R.I.P. Heartland rock icon Tom Petty, gone at 66
(UPDATE, 12:13 a.m. — Los Angeles Times confirmed Petty has passed away in a statement from publicist Carla Sacks: “On behalf of the Tom Petty family, we are devastated to announce the untimely death of of our father, husband, brother, leader and friend Tom Petty. He suffered cardiac arrest at his home in Malibu in the early hours of this morning and was taken to UCLA Medical Center but could not be revived. He died peacefully at 8:40 p.m. PT surrounded by family, his bandmates and friends.— Tony Dimitriades, longtime manager of Tom Petty & The Heartbreakers on behalf of the family.” Dimitriades also confirmed Petty’s death with the New York Times.)
(UPDATE, 5:40 p.m. — Rolling Stone has clarified that Petty was rushed to the hospital and taken off life support following cardiac arrest; the initial report of his death, which came from CBS News, has been redacted, as it was based on a confirmation from the Los Angeles Police Department, which has since clarified that it has no investigative role in the matter. According to TMZ, where initial reports appeared this afternoon, “Monday morning a chaplain was called to Tom’s hospital room. … The singer is not expected to live throughout the day, but he’s still clinging to life.”)
American rocker Tom Petty — whose four-decade career involves band-leading, collaborating, solo excursions, production, and some of the most memorable, unifying songs in recent memory — passed away tonight following a cardiac arrest at his Malibu, California home. He was 66 years old.
Born in Gainesville, Florida, in 1950, Petty — like many of his generation — was inspired to pursue rock and roll himself after seeing The Beatles perform on The Ed Sullivan Show in 1964, according to an interview for NPR’s Fresh Air. His first excursion into making his own music came at age 17, when he dropped out of high school to form the band Mudcrutch with friends Tom Leadon, Randall Marsh, Mike Campbell and Benmont Tench. The group gained acclaim for its song “Depot Street,” but never reached mainstream success. For Petty, that would arrive six years later with his band The Heartbreakers — which featured Campbell and Tench and part of its original lineup.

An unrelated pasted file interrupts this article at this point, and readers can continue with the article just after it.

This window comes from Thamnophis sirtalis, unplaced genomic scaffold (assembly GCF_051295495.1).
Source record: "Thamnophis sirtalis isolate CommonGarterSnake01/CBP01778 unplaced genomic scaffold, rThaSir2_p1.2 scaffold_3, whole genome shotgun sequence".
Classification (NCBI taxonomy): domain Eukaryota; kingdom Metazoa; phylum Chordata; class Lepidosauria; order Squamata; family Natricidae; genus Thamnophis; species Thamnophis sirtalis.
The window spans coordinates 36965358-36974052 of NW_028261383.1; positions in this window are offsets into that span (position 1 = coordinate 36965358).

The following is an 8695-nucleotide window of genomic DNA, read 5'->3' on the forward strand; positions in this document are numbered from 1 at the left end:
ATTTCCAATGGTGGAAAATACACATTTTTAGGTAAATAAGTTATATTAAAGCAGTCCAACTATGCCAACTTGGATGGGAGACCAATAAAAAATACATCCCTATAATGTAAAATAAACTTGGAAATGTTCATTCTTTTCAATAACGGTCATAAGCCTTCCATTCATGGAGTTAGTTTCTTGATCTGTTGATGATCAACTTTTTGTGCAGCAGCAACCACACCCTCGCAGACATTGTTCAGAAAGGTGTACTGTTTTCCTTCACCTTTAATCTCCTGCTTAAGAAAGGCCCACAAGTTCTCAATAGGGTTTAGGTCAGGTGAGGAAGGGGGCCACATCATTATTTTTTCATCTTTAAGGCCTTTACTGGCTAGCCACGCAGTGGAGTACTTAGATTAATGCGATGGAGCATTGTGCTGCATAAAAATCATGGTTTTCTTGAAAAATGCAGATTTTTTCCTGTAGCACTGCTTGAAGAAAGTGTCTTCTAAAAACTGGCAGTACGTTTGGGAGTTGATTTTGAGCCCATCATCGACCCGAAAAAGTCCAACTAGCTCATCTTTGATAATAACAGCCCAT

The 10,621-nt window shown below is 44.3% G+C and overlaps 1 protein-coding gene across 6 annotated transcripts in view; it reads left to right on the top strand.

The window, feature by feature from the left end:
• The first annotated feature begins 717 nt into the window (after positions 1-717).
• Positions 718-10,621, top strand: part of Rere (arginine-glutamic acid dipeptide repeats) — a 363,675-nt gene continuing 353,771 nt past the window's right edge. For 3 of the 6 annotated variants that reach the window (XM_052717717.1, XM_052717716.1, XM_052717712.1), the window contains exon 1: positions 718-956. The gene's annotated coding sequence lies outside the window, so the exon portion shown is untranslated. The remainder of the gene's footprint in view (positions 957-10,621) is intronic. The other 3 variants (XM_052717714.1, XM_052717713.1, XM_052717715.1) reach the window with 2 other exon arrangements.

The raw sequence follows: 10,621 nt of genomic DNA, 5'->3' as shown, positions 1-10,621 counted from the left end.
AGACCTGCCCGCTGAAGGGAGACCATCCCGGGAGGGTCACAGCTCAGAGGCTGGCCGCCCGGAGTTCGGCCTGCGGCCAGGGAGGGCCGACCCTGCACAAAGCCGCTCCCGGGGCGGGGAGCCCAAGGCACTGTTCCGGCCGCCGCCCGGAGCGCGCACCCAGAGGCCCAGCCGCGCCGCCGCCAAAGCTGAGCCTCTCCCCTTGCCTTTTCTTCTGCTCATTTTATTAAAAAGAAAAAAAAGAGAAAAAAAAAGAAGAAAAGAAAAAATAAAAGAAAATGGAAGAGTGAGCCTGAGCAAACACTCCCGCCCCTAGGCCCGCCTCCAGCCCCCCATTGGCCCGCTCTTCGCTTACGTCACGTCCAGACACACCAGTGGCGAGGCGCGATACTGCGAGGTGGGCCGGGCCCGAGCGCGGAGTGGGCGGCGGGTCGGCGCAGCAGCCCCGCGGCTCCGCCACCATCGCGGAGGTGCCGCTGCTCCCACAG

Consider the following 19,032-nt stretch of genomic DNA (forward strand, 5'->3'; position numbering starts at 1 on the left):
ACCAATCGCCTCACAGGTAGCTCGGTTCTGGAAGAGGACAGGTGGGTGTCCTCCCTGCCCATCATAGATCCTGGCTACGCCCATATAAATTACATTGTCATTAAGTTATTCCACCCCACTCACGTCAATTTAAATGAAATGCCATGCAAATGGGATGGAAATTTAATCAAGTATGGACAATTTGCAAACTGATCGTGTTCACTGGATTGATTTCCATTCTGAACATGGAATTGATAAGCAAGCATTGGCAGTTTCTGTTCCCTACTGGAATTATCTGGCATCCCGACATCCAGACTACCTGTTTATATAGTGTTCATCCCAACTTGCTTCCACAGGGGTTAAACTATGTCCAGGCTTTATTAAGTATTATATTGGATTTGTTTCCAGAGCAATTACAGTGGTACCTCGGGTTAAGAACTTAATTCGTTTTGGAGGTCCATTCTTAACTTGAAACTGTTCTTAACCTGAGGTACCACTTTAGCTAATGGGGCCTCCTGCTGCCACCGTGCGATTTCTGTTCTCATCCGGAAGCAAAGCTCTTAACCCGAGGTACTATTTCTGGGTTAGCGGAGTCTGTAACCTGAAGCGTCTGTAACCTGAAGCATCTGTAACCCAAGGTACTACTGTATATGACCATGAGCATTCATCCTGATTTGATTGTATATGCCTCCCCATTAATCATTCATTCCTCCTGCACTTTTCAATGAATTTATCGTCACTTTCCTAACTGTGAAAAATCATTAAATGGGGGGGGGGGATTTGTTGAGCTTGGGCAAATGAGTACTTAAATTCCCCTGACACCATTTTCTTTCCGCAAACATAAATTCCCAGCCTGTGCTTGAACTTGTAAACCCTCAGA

With the Heatrbreakers, Petty penned a remarkable string of rock radio hits — “Breakdown,” “Don’t Do Me Like That,” “American Girl,” “Refugee,” “Even The Losers,” “The Waiting” — fusing jagged power pop riffs with country-tinged heartland flourishes and memorable hooks undeniably indebted to his formative influences: John, Paul, George and Ringo. He collaborated with one of his heroes, George Harrison, in 1985 — along with Bob Dylan and Roy Orbison — in The Traveling Wilburys.
His solo debut came in 1989 with the unstoppable Full Moon Fever — a stunning set that included the immortal “Free Fallin,” “Yer So Bad,” “I Won’t Back Down” and more. This was the record that exposed Petty’s wry wit, observational lyrics and endless hooks to a new generation of fans, and his work continued across the 90s and aughts as a solo artist and with the Heartbreakers, with subsequent hits like the mellow meditation “You Don’t Know How It Feels” and the intensely infectious, inescapable fever dream jammer “Mary Jane’s Last Dance.” The latter was a new song included on his 1993 Greatest Hits collection, and it stands up strongly alongside all the other 17 songs on the collection. It also features a hypnotic music video — an arena in which Petty excelled, from the surreal “Don’t Come Around Here No More” to the cartoonish “Runnin’ Down a Dream” — and you can watch it below.
Petty toured and recorded for the next two decades, dabbled in acting, appearing onscreen in The Postman and lending his voice to animated series The Simpsons and King of the Hill. Last year, he reunited Mudcrutch for a tour that stopped at The Fillmore Philadelphia — listen to their interview on the World Cafe.
Below, re-live some Philly memories with Petty: a 1985 performance of “Refugee” at JFK Stadium from Live Aid; a back-in-the-day photo of Petty and the Heartbreakers with XPN Midday host Helen Leicht, taken during her time at WIOQ; and a series of videos of Petty’s final Philadelphia appearance, July 1st of this year at the Wells Fargo Center. You can revisit a review of that show here, as well as photos and a review of his 2014 Philly show here.
You can also read Petty’s final interview in the Los Angeles Times here.